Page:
Wheatstone subsequently investigated the conditions necessary to obtain electro-magnetic effects at a long distance. Had he studied the paper of Professor Henry in SILLIMAN'S JOURNAL for January 1831, he would have learned that in a long circuit the electro-magnet had to be wound with a long and fine wire in order to be effective.
As the Cooke and Wheatstone apparatus became perfected, Cooke was busy with schemes for its introduction. Their joint patent is dated June 12, 1837, and before the end of the month Cooke was introduced to Mr. Robert Stephenson, and by his address and energy got leave to try the invention from Euston to Camden Town along the line of the London and Birmingham Railway. Cooke suspended some thirteen miles of copper, in a shed at the Euston terminus, and exhibited his needle and his chronometric telegraph in action to the directors one morning. But the official trial took place as we have already described in the life of Wheatstone.
The telegraph was soon adopted on the Great Western Railway, and also on the Blackwall Railway in 1841. Three years later it was tried on a Government line from London to Portsmouth. In 1845, the Electric Telegraph Company, the pioneer association of its kind, was started, and Mr. Cooke became a director. Wheatstone and he obtained a considerable sum for the use of their apparatus. In 1866, Her Majesty conferred the honour of knighthood on the co-inventors; and in 1871, Cooke was granted a Civil List pension of L100 a year. His latter years were spent in seclusion, and he died at Farnham on June 25th, 1879. Outside of telegraphic circles his name had become well-nigh forgotten.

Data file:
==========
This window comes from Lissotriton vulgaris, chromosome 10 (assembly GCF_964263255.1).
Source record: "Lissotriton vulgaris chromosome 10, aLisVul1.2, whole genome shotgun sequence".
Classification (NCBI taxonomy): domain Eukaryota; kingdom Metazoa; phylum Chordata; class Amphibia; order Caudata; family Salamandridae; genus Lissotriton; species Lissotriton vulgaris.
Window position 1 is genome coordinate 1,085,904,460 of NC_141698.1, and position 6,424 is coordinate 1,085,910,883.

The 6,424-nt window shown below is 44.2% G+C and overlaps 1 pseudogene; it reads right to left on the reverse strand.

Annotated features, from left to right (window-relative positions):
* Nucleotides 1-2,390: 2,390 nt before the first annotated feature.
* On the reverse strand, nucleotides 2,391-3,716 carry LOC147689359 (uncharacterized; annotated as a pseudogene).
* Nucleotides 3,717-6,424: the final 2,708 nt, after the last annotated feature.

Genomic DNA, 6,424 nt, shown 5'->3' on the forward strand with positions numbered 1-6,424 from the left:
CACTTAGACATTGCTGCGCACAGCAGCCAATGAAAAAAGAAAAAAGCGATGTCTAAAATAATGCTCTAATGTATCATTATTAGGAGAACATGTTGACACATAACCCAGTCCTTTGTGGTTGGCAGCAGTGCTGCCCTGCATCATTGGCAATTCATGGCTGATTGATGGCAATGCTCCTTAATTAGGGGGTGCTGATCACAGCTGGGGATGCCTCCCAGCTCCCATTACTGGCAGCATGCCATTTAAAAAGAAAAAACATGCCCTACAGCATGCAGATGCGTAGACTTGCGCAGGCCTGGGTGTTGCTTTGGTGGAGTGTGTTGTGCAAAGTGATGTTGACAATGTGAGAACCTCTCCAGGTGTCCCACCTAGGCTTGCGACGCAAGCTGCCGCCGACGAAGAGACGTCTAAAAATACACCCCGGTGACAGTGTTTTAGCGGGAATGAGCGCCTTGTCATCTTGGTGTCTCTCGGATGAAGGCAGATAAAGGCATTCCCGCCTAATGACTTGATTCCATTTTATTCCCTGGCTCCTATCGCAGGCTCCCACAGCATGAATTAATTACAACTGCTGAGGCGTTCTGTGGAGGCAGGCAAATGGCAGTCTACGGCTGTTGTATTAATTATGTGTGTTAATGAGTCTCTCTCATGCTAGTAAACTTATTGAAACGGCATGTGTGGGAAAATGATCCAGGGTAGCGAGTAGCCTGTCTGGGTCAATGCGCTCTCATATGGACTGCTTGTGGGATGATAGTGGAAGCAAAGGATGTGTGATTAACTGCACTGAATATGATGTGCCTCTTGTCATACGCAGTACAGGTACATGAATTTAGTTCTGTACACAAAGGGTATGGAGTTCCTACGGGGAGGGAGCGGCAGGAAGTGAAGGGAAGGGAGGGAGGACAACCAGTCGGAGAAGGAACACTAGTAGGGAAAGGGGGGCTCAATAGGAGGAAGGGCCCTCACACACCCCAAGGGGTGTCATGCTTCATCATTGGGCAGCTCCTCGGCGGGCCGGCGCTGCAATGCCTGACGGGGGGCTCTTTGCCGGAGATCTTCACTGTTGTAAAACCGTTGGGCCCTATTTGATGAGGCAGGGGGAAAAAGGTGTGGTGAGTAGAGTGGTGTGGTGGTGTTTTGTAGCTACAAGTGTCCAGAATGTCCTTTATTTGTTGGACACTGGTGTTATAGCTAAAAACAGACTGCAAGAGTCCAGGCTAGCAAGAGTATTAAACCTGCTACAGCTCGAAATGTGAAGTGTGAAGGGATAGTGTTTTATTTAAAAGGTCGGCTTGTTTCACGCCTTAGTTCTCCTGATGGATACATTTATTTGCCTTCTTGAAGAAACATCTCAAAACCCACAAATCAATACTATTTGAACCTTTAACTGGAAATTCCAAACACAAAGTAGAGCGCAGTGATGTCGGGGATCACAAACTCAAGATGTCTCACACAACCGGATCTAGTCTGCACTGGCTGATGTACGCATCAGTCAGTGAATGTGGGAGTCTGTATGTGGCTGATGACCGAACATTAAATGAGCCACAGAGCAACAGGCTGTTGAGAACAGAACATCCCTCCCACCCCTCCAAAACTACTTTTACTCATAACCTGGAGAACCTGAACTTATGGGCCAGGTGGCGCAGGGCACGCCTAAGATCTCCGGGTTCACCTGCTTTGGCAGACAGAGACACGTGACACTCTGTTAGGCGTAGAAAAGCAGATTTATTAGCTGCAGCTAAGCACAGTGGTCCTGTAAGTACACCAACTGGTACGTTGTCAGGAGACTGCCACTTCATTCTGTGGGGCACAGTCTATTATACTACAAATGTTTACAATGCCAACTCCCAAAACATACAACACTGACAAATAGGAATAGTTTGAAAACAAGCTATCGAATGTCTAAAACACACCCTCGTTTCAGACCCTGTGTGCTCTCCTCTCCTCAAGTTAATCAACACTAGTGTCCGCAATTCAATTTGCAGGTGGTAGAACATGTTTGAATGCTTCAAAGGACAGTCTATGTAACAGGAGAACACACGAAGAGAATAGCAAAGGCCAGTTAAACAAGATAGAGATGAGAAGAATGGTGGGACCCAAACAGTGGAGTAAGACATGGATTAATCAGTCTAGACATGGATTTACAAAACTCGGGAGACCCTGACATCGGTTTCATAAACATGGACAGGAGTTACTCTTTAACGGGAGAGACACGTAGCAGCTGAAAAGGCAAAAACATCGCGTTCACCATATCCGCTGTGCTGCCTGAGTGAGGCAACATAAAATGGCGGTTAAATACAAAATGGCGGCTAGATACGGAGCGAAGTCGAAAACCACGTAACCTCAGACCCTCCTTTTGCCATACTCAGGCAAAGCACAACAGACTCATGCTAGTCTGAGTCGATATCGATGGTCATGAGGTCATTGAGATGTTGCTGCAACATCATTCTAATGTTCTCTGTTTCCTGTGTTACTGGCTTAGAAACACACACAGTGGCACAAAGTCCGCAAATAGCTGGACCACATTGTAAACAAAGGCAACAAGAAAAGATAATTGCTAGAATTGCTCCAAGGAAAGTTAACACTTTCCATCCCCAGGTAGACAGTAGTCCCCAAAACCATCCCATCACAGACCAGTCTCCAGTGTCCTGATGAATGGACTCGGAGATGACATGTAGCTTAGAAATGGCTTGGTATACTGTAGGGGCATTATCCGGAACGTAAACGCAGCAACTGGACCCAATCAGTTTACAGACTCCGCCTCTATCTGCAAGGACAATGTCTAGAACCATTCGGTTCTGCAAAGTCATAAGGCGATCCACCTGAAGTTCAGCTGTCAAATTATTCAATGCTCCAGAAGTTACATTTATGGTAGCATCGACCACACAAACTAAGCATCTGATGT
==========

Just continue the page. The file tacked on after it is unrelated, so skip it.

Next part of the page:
Alexander Bain was born of humble parents in the little town of Thurso, at the extreme north of Scotland, in the year 1811. At the age of twelve he went to hear a penny lecture on science which, according to his own account, set him thinking and influenced his whole future. Learning the art of clockmaking, he went to Edinburgh, and subsequently removed to London, where he obtained work in Clerkenwell, then famed for its clocks and watches. His first patent is dated January 11th, 1841, and is in the name of John Barwise, chronometer maker, and Alexander Bain, mechanist, Wigmore Street. It describes his electric clock in which there is an electro-magnetic pendulum, and the electric current is employed to keep it going instead of springs or weights. He improved on this idea in following patents, and also proposed to derive the motive electricity from an 'earth battery,' by burying plates of zinc and copper in the ground. Gauss and Steinheil had priority in this device which, owing to 'polarisation' of the plates and to drought, is not reliable. Long afterwards Mr. Jones of Chester succeeded in regulating timepieces from a standard astronomical clock by an improvement on the method of Bain. On December 21, 1841, Bain, in conjunction with Lieut. Thomas Wright, R.N., of Percival Street, Clerkenwell, patented means of applying electricity to control railway engines by turning off the steam, marking time, giving signals, and printing intelligence at different places. He also proposed to utilise 'natural bodies of water' for a return wire, but the earlier experimenters had done so, particularly Steinheil in 1838. The most important idea in the patent is, perhaps, his plan for inverting the needle telegraph of Ampere, Wheatstone and others, and instead of making the signals by the movements of a pivoted magnetic needle under the influence of an electrified coil, obtaining them by suspending a movable coil traversed by the current, between the poles of a fixed magnet, as in the later siphon recorder of Sir William Thomson. Bain also proposed to make the coil record the message by printing it in type; and he developed the idea in a subsequent patent.